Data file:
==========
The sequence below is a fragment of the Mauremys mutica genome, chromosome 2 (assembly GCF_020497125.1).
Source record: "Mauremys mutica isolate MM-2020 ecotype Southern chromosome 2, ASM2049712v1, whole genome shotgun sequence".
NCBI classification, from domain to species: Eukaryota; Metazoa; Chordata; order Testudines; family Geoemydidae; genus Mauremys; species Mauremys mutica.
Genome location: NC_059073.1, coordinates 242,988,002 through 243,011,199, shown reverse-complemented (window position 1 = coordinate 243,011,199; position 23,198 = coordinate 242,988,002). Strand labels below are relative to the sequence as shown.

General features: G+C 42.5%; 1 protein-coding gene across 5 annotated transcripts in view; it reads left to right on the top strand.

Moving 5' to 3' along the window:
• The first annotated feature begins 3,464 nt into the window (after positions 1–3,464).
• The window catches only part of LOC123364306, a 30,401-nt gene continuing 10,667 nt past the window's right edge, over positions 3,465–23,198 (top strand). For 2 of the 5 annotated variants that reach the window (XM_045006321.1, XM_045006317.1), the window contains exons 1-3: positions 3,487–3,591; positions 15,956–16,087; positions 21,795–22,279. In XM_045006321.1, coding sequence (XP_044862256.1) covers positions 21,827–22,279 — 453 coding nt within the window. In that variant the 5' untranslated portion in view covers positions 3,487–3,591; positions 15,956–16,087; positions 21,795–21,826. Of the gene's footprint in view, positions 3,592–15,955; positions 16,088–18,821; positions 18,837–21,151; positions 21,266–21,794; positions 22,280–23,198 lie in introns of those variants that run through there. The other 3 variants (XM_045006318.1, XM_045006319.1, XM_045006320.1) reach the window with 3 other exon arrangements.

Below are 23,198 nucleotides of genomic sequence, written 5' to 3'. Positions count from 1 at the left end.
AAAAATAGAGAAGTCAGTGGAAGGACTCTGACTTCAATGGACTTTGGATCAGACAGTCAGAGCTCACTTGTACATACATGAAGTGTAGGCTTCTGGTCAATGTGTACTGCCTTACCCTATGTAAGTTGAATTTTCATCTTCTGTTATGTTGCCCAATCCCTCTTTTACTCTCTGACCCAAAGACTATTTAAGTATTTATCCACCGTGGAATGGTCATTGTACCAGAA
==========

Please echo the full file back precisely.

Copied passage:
The sequence below is a fragment of the Mauremys mutica genome, chromosome 2 (assembly GCF_020497125.1).
Source record: "Mauremys mutica isolate MM-2020 ecotype Southern chromosome 2, ASM2049712v1, whole genome shotgun sequence".
NCBI classification, from domain to species: Eukaryota; Metazoa; Chordata; order Testudines; family Geoemydidae; genus Mauremys; species Mauremys mutica.
Genome location: NC_059073.1, coordinates 242,988,002 through 243,011,199, shown reverse-complemented (window position 1 = coordinate 243,011,199; position 23,198 = coordinate 242,988,002). Strand labels below are relative to the sequence as shown.

General features: G+C 42.5%; 1 protein-coding gene across 5 annotated transcripts in view; it reads left to right on the top strand.

Moving 5' to 3' along the window:
• The first annotated feature begins 3,464 nt into the window (after positions 1–3,464).
• The window catches only part of LOC123364306, a 30,401-nt gene continuing 10,667 nt past the window's right edge, over positions 3,465–23,198 (top strand). For 2 of the 5 annotated variants that reach the window (XM_045006321.1, XM_045006317.1), the window contains exons 1-3: positions 3,487–3,591; positions 15,956–16,087; positions 21,795–22,279. In XM_045006321.1, coding sequence (XP_044862256.1) covers positions 21,827–22,279 — 453 coding nt within the window. In that variant the 5' untranslated portion in view covers positions 3,487–3,591; positions 15,956–16,087; positions 21,795–21,826. Of the gene's footprint in view, positions 3,592–15,955; positions 16,088–18,821; positions 18,837–21,151; positions 21,266–21,794; positions 22,280–23,198 lie in introns of those variants that run through there. The other 3 variants (XM_045006318.1, XM_045006319.1, XM_045006320.1) reach the window with 3 other exon arrangements.

Below are 23,198 nucleotides of genomic sequence, written 5' to 3'. Positions count from 1 at the left end.
AAAAATAGAGAAGTCAGTGGAAGGACTCTGACTTCAATGGACTTTGGATCAGACAGTCAGAGCTCACTTGTACATACATGAAGTGTAGGCTTCTGGTCAATGTGTACTGCCTTACCCTATGTAAGTTGAATTTTCATCTTCTGTTATGTTGCCCAATCCCTCTTTTACTCTCTGACCCAAAGACTATTTAAGTATTTATCCACCGTGGAATGGTCATTGTACCAGAA